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5 Most Interesting Psychology Research Papers of 2015

psychology research papers Every year, there is a vast body of psychology research conducted. Psychology is a dynamic discipline, with discoveries made every now and then. You will most certainly need to be on trend if you want to become a researcher yourself. Even if you don’t, keeping up with the current state of psychology will help you during your studies, especially when you are required to write psychology essays, research or term papers. It can be really hard to follow everything what is going on in the scientific community, as it requires a subscription to multiple scientific journals. Besides, students do not need to know every research. For that matter, top 5 of the last year’s psychology research papers will suffice.

As you can see, they apply to different fields of study in psychology. Maybe you will find among them just what you need. You are free to use them for the reference in your own school papers.

1. Fifty Psychological and Psychiatric Terms to Avoid by Lilienfeld S., Sauvigné K., Lynn S., Cautin R., Latzman R. and Waldman I.
Science requires clarity. However, this clarity is not always observed by everyone in the scientific community. Lilienfeld and colleagues have searched for and found a range of terms that remain controversial, misleading, ambiguous, and simply misused in a number of studies. These include: autism epidemic, gold standard, statistically reliable, brainwashing, influence of (any factor) on (any trait etc.), scientific proof, biological and environmental influences, and even more. The paper will help students and researchers avoid common mistakes and logical fallacies in their studies.

2. Estimating the Reproducibility of Psychological Science by Open Science Collaboration
The researchers took 100 experiments that were published in top 3 highly ranked peer reviewed psychology journals and tried to replicate the experiments. The findings have caused unrest in the scientific community, which was not limited to psychologists. It turned out that only one third to one half of all the experiments could be replicated. The remaining experiments produced results different from the original ones. The study reminds us to be alert when we base our evidence on the existing psychology research.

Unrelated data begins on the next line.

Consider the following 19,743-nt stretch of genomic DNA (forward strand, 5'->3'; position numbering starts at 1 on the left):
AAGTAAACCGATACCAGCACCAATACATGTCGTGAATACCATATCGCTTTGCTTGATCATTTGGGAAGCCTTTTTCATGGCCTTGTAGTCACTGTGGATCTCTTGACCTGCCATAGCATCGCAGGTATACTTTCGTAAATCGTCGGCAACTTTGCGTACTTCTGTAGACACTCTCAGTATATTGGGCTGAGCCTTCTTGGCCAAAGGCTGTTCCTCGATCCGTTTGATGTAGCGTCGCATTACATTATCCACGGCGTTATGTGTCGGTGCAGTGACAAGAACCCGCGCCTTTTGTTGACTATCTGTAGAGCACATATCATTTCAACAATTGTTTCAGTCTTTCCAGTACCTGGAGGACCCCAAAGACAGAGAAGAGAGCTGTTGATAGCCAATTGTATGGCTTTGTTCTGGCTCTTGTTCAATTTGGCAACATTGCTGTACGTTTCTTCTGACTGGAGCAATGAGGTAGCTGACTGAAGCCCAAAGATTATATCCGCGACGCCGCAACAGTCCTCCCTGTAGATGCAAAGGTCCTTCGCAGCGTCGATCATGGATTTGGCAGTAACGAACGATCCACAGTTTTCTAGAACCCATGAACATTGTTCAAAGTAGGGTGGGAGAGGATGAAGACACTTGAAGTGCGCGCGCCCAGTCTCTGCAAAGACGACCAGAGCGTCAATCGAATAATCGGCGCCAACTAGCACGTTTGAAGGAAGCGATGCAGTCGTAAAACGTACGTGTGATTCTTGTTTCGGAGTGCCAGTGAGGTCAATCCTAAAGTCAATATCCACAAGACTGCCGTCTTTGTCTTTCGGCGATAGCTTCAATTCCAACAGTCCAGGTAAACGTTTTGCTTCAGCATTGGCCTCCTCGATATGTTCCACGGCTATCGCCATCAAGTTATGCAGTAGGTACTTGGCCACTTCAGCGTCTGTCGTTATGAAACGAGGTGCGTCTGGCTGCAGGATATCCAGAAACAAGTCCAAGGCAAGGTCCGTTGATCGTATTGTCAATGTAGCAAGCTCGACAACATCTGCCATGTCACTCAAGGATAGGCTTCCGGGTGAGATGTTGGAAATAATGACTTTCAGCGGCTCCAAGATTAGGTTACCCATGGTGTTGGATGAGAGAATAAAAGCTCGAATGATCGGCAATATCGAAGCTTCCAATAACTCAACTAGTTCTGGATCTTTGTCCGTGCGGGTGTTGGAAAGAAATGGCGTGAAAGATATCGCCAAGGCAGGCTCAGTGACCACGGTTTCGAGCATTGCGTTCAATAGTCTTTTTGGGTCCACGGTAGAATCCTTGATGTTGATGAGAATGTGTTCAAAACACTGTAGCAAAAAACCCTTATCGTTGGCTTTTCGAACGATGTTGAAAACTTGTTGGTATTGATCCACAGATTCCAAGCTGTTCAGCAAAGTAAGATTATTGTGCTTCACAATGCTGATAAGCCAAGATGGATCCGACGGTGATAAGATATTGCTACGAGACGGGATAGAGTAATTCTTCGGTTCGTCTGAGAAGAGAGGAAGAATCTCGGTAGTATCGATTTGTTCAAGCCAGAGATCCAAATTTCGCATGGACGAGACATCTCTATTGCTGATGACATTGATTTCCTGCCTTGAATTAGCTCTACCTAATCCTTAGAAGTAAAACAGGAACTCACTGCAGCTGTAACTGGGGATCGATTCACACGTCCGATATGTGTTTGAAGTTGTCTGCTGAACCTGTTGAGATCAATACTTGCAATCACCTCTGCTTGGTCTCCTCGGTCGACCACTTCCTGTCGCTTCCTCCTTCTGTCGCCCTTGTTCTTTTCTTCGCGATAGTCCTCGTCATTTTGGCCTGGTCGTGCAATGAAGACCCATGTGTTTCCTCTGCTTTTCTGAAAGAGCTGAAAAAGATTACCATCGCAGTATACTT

3. Best Friends and Better Coping: Facilitating Psychological Resilience through Boys’ and Girls’ Closest Friendships by Graber R., Turner R. and Madill A.
The study provides evidence that close relationships can significantly reduce the impact of various psychological risk factors. It specifically addresses adolescents (aged between 11 and 19) in the UK from economically and socially vulnerable backgrounds and explores the association between quality relationships and coping styles. Thus, children who have at least one close friend are more psychologically resilient than their peers with no close friends.

4. Gender Differences and Similarities in Receptivity to Sexual Invitations: Effects of Location and Risk Perception by Andreas M. Baranowski, Heiko H.
The study takes on a popular stereotype that men accept sexual invitations more willingly than women. The results confirmed this popular belief. Researchers have also found that, if men and women are presented with pictures of their potential “casual suitors” and allowed to choose one for casual sex, then the gender difference in willingness to accept sexual invitations disappears.

5. Musical Preferences Are Linked to Cognitive Styles by Greenberg D., Baron-Cohen S., Stillwell D., Kosinski M., Rentfrow P.
The current study suggests that there is neurobiological foundation of preferences in music. Greenberg and colleagues found that people, who tend to react to music emotionally, prefer softer and quieter musical genres associated with low arousal. On the contrary, those who tend to analyze music prefer louder and stronger genres associated with high arousal. The researchers suggest that these results can be used in the future for studies on empathic priming and autism.

All of the papers above present us with either surprising or interesting findings. They could inspire some of you to continue research in the particular area, while other would be just a good read. If you are to conduct your own psychology research, be sure to use clear and unambiguous terms. Also, make certain that your results can be replicated by the generations of researchers to come.

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